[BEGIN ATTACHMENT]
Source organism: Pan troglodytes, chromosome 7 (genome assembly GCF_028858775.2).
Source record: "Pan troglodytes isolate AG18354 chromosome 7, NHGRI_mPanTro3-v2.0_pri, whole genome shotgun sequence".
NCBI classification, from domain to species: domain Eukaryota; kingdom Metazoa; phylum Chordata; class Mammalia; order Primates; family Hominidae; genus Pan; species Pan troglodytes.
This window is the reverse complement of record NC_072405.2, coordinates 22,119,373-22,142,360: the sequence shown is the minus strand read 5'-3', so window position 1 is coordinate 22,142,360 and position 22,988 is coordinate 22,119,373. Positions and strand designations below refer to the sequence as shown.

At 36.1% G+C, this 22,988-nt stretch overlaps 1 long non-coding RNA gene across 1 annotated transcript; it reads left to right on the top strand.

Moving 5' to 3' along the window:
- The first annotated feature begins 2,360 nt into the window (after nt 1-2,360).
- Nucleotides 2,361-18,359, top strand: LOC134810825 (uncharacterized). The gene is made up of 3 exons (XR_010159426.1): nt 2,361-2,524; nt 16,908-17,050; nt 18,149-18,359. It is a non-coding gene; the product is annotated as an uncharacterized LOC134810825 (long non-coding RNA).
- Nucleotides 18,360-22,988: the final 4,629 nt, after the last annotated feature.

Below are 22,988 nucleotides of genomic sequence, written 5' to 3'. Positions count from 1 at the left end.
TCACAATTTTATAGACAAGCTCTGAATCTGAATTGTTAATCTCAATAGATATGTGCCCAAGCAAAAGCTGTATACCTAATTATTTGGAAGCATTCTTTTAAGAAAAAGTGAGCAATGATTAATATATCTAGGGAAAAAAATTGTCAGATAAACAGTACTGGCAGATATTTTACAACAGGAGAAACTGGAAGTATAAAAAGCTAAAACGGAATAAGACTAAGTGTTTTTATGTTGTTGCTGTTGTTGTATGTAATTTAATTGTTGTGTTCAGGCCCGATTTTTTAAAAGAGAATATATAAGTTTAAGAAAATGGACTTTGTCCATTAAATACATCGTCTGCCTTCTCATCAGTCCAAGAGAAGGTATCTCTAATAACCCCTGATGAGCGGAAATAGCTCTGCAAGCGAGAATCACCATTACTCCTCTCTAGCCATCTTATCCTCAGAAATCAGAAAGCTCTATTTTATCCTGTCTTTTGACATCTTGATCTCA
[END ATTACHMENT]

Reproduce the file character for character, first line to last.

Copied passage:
Source organism: Pan troglodytes, chromosome 7 (genome assembly GCF_028858775.2).
Source record: "Pan troglodytes isolate AG18354 chromosome 7, NHGRI_mPanTro3-v2.0_pri, whole genome shotgun sequence".
NCBI classification, from domain to species: domain Eukaryota; kingdom Metazoa; phylum Chordata; class Mammalia; order Primates; family Hominidae; genus Pan; species Pan troglodytes.
This window is the reverse complement of record NC_072405.2, coordinates 22,119,373-22,142,360: the sequence shown is the minus strand read 5'-3', so window position 1 is coordinate 22,142,360 and position 22,988 is coordinate 22,119,373. Positions and strand designations below refer to the sequence as shown.

At 36.1% G+C, this 22,988-nt stretch overlaps 1 long non-coding RNA gene across 1 annotated transcript; it reads left to right on the top strand.

Moving 5' to 3' along the window:
- The first annotated feature begins 2,360 nt into the window (after nt 1-2,360).
- Nucleotides 2,361-18,359, top strand: LOC134810825 (uncharacterized). The gene is made up of 3 exons (XR_010159426.1): nt 2,361-2,524; nt 16,908-17,050; nt 18,149-18,359. It is a non-coding gene; the product is annotated as an uncharacterized LOC134810825 (long non-coding RNA).
- Nucleotides 18,360-22,988: the final 4,629 nt, after the last annotated feature.

Below are 22,988 nucleotides of genomic sequence, written 5' to 3'. Positions count from 1 at the left end.
TCACAATTTTATAGACAAGCTCTGAATCTGAATTGTTAATCTCAATAGATATGTGCCCAAGCAAAAGCTGTATACCTAATTATTTGGAAGCATTCTTTTAAGAAAAAGTGAGCAATGATTAATATATCTAGGGAAAAAAATTGTCAGATAAACAGTACTGGCAGATATTTTACAACAGGAGAAACTGGAAGTATAAAAAGCTAAAACGGAATAAGACTAAGTGTTTTTATGTTGTTGCTGTTGTTGTATGTAATTTAATTGTTGTGTTCAGGCCCGATTTTTTAAAAGAGAATATATAAGTTTAAGAAAATGGACTTTGTCCATTAAATACATCGTCTGCCTTCTCATCAGTCCAAGAGAAGGTATCTCTAATAACCCCTGATGAGCGGAAATAGCTCTGCAAGCGAGAATCACCATTACTCCTCTCTAGCCATCTTATCCTCAGAAATCAGAAAGCTCTATTTTATCCTGTCTTTTGACATCTTGATCTCA